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July 15, 2019 | by  | in News |
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Pasifika Queer in Review

Samoa Censors Elton John Biopic

Earlier this year, Apia’s Apollo Cinemas was prohibited from screening the Elton John biopic Rocketman. The film was dubbed “inappropriate for public viewing” by Samoa’s principal censor. 

 

While the decision caused outrage across the globe, President of the Samoan Fa’afafine Association, lawyer Alex Su’a, was less surprised. 

 

In an interview with Sapeer Mayron, Su’a says, “We have been subjected to a lot of labelling, victimising, discrimination, and we’re a lot more resilient now.” 

 

“Ban the movie? We’re like, OK, ban the movie, we’ll go and download it free off the internet. That’s how resilient we are,” says Su’a.

 

He concluded that while the censorship indicates a setback in their work, it does allow for a spotlight to be shone on the systemic queerphobia in Samoa, and the work of the country’s Rainbow advocates. 

 

Cook Islands Follow Suit

In the footsteps of Samoa came the Kuki Airani (Cook Islands) decision to ban films with “homosexual content”. 

 

Chief censor Dennis Tangirere, supported the ban on “religious grounds” as well as those arguments applied in Samoa.

 

The list of films banned on these grounds included Rocketman, which premiered there in June, and screened openly in Empire Cinema for a week before it was censored. 

 

Tangirere said that the manager of the cinema, Pa Napa, was simply “late on the [censorship] list.” However, there is speculation the delay was to test the waters of public opinion.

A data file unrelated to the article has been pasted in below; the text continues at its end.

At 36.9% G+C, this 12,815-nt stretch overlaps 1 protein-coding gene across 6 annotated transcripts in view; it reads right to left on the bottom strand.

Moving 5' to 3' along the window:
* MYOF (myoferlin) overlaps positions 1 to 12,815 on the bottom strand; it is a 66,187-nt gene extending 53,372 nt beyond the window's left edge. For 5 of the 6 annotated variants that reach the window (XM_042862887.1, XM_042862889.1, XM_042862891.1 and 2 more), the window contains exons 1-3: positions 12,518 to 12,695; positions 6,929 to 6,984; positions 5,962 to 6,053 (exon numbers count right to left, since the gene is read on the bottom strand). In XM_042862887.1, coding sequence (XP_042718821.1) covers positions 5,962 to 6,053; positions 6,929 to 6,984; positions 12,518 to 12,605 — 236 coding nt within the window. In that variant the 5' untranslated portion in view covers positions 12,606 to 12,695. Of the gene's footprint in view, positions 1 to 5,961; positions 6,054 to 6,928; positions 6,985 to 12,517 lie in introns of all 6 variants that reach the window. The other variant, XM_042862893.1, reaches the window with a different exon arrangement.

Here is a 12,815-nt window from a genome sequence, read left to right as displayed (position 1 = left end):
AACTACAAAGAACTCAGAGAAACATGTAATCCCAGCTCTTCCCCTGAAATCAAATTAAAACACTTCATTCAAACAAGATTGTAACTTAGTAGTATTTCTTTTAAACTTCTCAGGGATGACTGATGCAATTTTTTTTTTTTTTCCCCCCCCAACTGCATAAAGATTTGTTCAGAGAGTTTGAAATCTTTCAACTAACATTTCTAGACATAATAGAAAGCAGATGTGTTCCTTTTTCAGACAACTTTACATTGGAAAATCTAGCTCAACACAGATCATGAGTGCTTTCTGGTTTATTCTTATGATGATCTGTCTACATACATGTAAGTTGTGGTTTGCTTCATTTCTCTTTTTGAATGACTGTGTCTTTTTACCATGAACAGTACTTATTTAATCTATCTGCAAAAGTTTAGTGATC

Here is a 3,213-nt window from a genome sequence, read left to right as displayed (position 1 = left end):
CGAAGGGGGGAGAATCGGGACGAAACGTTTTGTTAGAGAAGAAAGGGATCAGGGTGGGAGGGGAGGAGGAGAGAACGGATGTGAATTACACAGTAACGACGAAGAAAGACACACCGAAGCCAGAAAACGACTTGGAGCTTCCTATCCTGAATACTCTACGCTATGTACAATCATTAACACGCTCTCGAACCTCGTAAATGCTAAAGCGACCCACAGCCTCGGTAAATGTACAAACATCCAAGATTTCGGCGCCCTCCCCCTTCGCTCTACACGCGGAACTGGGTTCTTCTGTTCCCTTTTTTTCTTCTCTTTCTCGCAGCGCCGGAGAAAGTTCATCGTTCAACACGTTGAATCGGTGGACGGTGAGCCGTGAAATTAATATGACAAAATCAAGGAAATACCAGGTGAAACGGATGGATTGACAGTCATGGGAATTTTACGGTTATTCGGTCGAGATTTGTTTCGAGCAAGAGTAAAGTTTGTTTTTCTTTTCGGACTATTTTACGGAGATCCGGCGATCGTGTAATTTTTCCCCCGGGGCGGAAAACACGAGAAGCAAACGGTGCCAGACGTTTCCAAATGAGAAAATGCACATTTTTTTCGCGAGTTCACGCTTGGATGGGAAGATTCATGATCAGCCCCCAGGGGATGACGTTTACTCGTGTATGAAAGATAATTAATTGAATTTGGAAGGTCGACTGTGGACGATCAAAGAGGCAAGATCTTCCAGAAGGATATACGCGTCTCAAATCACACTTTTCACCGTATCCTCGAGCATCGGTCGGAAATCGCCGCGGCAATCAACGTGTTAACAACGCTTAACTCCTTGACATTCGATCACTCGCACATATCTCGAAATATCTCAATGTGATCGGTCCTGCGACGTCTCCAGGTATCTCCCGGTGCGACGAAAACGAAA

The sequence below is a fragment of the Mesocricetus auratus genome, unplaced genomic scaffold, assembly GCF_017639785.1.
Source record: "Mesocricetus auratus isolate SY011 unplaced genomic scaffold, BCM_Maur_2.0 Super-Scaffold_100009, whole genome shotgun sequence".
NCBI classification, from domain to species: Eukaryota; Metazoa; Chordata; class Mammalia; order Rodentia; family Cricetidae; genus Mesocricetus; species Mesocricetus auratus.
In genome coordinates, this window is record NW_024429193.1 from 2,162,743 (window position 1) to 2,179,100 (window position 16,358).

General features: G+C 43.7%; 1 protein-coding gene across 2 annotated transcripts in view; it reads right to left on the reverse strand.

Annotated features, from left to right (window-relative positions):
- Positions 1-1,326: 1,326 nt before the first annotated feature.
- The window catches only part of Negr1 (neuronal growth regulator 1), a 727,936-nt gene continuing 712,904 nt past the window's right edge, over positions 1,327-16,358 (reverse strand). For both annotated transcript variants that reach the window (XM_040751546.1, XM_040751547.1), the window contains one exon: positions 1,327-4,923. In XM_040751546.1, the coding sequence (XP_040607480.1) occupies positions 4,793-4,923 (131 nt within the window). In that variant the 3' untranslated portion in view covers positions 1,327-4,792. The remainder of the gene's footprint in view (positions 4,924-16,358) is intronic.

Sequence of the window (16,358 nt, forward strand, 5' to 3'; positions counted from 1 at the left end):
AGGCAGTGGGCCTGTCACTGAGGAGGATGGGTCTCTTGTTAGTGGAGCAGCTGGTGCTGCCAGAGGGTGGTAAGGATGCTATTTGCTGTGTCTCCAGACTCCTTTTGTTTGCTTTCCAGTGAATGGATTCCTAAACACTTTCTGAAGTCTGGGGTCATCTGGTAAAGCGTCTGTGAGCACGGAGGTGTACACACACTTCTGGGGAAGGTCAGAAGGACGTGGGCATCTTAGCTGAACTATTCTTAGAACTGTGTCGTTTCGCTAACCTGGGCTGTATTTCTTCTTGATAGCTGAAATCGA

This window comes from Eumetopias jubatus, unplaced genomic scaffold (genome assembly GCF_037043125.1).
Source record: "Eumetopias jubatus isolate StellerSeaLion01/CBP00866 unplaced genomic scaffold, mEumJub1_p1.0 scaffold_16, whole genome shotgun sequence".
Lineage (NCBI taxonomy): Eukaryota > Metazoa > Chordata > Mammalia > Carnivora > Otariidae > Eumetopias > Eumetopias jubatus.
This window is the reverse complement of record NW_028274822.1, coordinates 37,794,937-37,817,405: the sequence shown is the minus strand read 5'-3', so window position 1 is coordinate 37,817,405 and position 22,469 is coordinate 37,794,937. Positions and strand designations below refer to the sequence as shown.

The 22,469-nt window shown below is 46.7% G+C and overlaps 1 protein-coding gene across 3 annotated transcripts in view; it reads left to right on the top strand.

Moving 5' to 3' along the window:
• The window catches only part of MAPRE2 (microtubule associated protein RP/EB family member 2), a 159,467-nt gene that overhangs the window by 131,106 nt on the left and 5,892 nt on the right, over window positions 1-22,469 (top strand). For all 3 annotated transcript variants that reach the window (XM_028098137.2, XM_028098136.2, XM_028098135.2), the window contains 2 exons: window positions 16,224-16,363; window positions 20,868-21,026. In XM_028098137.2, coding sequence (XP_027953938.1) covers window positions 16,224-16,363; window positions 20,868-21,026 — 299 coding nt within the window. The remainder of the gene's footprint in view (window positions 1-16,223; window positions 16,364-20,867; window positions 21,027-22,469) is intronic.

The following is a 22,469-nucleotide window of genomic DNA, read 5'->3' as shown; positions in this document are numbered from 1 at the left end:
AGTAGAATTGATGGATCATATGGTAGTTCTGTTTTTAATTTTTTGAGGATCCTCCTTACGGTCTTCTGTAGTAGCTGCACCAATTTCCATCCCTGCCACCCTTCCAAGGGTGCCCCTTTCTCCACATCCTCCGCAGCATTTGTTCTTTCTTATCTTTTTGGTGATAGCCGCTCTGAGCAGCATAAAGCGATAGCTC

A local Rainbow/Akava’ine association spokesperson encouraged people to watch the film despite the censorship. 

 

Shaneel Lal: Queer, Fijian, and Killing It

On a more positive note, 19-year-old Fijian-born Youth MP Shaneel Lal was interviewed as part of the Open Government Partnership held in Canada recently. 

 

Lal uses the #BreakTheRoles campaign on Instagram to promote diversity in leadership roles and challenge traditional social roles. Lal spoke to the Partnership about elements of his overlapping identities, as well as the change he wants to bring in the future. 

 

“As a coloured person, a member of the rainbow community, and a migrant, these three things work very much together and also against each other.” 

 

Lal is on the Ministry of Education’s Ministerial Youth Advisory Board, and has a particular passion for the decolonisation of education. 

 

“Me being openly who I am [is] a way of saying that, actually, you  can have this background. You can be yourself, you can accept yourself, and you can actually get into many places,” said Lal. 

 

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